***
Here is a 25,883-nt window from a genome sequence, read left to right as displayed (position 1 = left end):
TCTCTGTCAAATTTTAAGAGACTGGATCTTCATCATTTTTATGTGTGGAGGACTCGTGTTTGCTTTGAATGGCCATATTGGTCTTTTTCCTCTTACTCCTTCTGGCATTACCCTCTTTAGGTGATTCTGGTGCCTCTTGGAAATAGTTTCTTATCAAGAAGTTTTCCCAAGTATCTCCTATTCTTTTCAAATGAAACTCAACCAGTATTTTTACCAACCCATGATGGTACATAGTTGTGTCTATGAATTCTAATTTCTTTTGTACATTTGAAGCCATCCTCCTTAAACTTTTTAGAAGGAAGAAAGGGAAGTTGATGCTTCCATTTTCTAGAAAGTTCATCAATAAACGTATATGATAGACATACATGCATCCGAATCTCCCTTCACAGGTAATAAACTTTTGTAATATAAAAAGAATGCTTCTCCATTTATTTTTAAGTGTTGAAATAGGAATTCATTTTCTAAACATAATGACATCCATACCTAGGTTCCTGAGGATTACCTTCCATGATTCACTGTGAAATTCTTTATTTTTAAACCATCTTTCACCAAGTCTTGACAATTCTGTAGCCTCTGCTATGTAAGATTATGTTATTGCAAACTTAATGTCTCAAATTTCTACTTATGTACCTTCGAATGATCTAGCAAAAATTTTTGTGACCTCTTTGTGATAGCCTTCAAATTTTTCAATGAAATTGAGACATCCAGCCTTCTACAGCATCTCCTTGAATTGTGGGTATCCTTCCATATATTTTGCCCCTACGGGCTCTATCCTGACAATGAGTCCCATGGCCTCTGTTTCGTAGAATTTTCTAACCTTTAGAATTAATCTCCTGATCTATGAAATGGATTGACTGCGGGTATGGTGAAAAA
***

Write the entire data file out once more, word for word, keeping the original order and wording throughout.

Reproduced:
Here is a 25,883-nt window from a genome sequence, read left to right as displayed (position 1 = left end):
TCTCTGTCAAATTTTAAGAGACTGGATCTTCATCATTTTTATGTGTGGAGGACTCGTGTTTGCTTTGAATGGCCATATTGGTCTTTTTCCTCTTACTCCTTCTGGCATTACCCTCTTTAGGTGATTCTGGTGCCTCTTGGAAATAGTTTCTTATCAAGAAGTTTTCCCAAGTATCTCCTATTCTTTTCAAATGAAACTCAACCAGTATTTTTACCAACCCATGATGGTACATAGTTGTGTCTATGAATTCTAATTTCTTTTGTACATTTGAAGCCATCCTCCTTAAACTTTTTAGAAGGAAGAAAGGGAAGTTGATGCTTCCATTTTCTAGAAAGTTCATCAATAAACGTATATGATAGACATACATGCATCCGAATCTCCCTTCACAGGTAATAAACTTTTGTAATATAAAAAGAATGCTTCTCCATTTATTTTTAAGTGTTGAAATAGGAATTCATTTTCTAAACATAATGACATCCATACCTAGGTTCCTGAGGATTACCTTCCATGATTCACTGTGAAATTCTTTATTTTTAAACCATCTTTCACCAAGTCTTGACAATTCTGTAGCCTCTGCTATGTAAGATTATGTTATTGCAAACTTAATGTCTCAAATTTCTACTTATGTACCTTCGAATGATCTAGCAAAAATTTTTGTGACCTCTTTGTGATAGCCTTCAAATTTTTCAATGAAATTGAGACATCCAGCCTTCTACAGCATCTCCTTGAATTGTGGGTATCCTTCCATATATTTTGCCCCTACGGGCTCTATCCTGACAATGAGTCCCATGGCCTCTGTTTCGTAGAATTTTCTAACCTTTAGAATTAATCTCCTGATCTATGAAATGGATTGACTGCGGGTATGGTGAAAAA